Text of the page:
Author JK Rowling has won her legal battle in a New York court to get an unofficial Harry Potter encyclopaedia banned from publication.
Judge Robert Patterson said in a ruling Ms Rowling, 43, had proven Steven Vander Arks Harry Potter Lexicon would cause her irreparable harm as a writer.
[…] Making his ruling, Judge Patterson said reference materials could help readers, but Vander Ark had gone too far in this case.
He said: “While the Lexicon, in its current state, is not a fair use of the Harry Potter works, reference works that share the Lexicon’s purpose of aiding readers of literature generally should be encouraged rather than stifled.”
He said he had made his decision because: “Lexicon appropriates too much of Rowling’s creative work for its purposes as a reference guide”.
I mean, seriously — who’s ever suggested that a military weapon has ended up being misused by those who developed it in the first place? Pentagon debates development of offensive cyberspace capabilities (pdf)
Igniting a provocative new debate, senior military officials are pushing the Pentagon to go on the offensive in cyberspace by developing the ability to attack other nations’ computer systems, rather than concentrating on defending America’s electronic security.
Under the most sweeping proposals, military experts would acquire the know-how to commandeer the unmanned aerial drones of adversaries, disable enemy warplanes in mid-flight and cut off electricity at precise moments to strategic locations, such as military installations, while sparing humanitarian facilities, such as hospitals.
An expansion of offensive capabilities in cyberspace would represent an important change for the military. For years, U.S. officials have been reluctant to militarize what is widely seen as a medium for commerce and communication — much like space.
But a new National Military Strategy for Cyberspace Operations, declassified earlier this year, fueled the Pentagon debate and gave the military a green light to push for expanded capabilities.
It’s a powerful dream that has lured many, but eluded most: to earn your keep in life with nothing but your guitar. It’s what brought Mr. Hector south from his hometown of Orange in 1977, when he joined the Shots, the house band at the Stone Pony; what drove him through the string of other bands in the 1980s and ’90s that almost, but never quite, broke out of the local club scene; and what sustains him still, 14 albums and more than 7,000 gigs later.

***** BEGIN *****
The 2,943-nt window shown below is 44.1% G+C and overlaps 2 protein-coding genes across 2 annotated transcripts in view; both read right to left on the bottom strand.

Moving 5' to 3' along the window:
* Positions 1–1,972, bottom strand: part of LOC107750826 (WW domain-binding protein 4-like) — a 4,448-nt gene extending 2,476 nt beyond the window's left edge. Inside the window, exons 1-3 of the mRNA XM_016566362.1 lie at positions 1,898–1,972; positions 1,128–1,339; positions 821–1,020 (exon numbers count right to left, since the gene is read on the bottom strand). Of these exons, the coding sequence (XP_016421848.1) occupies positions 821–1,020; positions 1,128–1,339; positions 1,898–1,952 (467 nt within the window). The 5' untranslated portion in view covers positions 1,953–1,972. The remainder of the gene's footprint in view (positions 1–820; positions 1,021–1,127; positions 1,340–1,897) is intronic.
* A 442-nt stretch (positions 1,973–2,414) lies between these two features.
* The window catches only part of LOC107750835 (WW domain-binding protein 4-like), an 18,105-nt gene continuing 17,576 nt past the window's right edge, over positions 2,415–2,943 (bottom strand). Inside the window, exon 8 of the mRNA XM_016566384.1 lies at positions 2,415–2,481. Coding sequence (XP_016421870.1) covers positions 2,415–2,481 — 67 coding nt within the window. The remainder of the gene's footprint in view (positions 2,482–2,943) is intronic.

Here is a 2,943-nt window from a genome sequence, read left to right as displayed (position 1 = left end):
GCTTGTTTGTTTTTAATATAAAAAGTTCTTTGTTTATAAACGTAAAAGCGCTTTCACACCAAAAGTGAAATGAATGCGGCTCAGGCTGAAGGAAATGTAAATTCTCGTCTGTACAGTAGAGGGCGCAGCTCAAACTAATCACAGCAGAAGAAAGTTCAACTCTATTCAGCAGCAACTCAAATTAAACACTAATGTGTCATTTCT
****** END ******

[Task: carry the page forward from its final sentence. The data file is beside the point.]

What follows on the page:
“I need to play music — it’s that simple,” said Mr. Hector, whose last regular paycheck was as an equipment tester at a guitar factory in Neptune Township in the early ’80s. “It’s like a calling. My life really hasn’t changed since I was 24. It’s the same goal.”
What has changed, though, is the music business. Record companies, their sales declining, have been paring their rosters, not adding to them, leading more musicians to the conclusion that Mr. Hector reached long ago: that sometimes it’s better to put out your own recordings, and sell them yourself to loyal fans, 3,000 of whom are on his mailing list.
According to Almighty Music Marketing, approximately 1,400 independent record stores have closed since 2003, leaving 2,300 open nationwide and 25 open in the Washington region. In 2003, 16 independent record stores were open for business in the District; only nine remain.
Thirty-year-old Orpheus Music in Arlington is next on the chopping block. When the store’s lease expired last March, the building broke with Richard Carlisle, Orpheus’s owner, so that a higher-bidding bar could move in. “My business was doing all right until this whole lease thing happened,” Carlisle said. But, he added, “You’ve got to be a niche store to survive anymore. It’s got to be totally indie, or vinyl, or have some clothes.”
Carlisle didn’t leverage the Internet to bolster sales. Conversely, Bill Daly, owner of Crooked Beat in Adams Morgan, realized early on that he needed an Internet operation to maintain a lucrative business. Daly has been doing mail-order sales online since 1998. “Everything in the store is in the process of being listed,” he said. “I have people hired who just come in and do stuff on eBay.”
While the store has already eliminated two CD racks and plans to lose a third, Daly says he sometimes earns three times the market value for items he posts online. The Internet has also expanded his customer base. He has sold vinyl records through eBay to customers in Sweden, France, Canada, the Netherlands, Australia, California and Nevada.
And the issues surrounding their business models — from an article on a new product to be released by PLatic Logic today: New E-Newspaper Reader Echoes Look of the Paper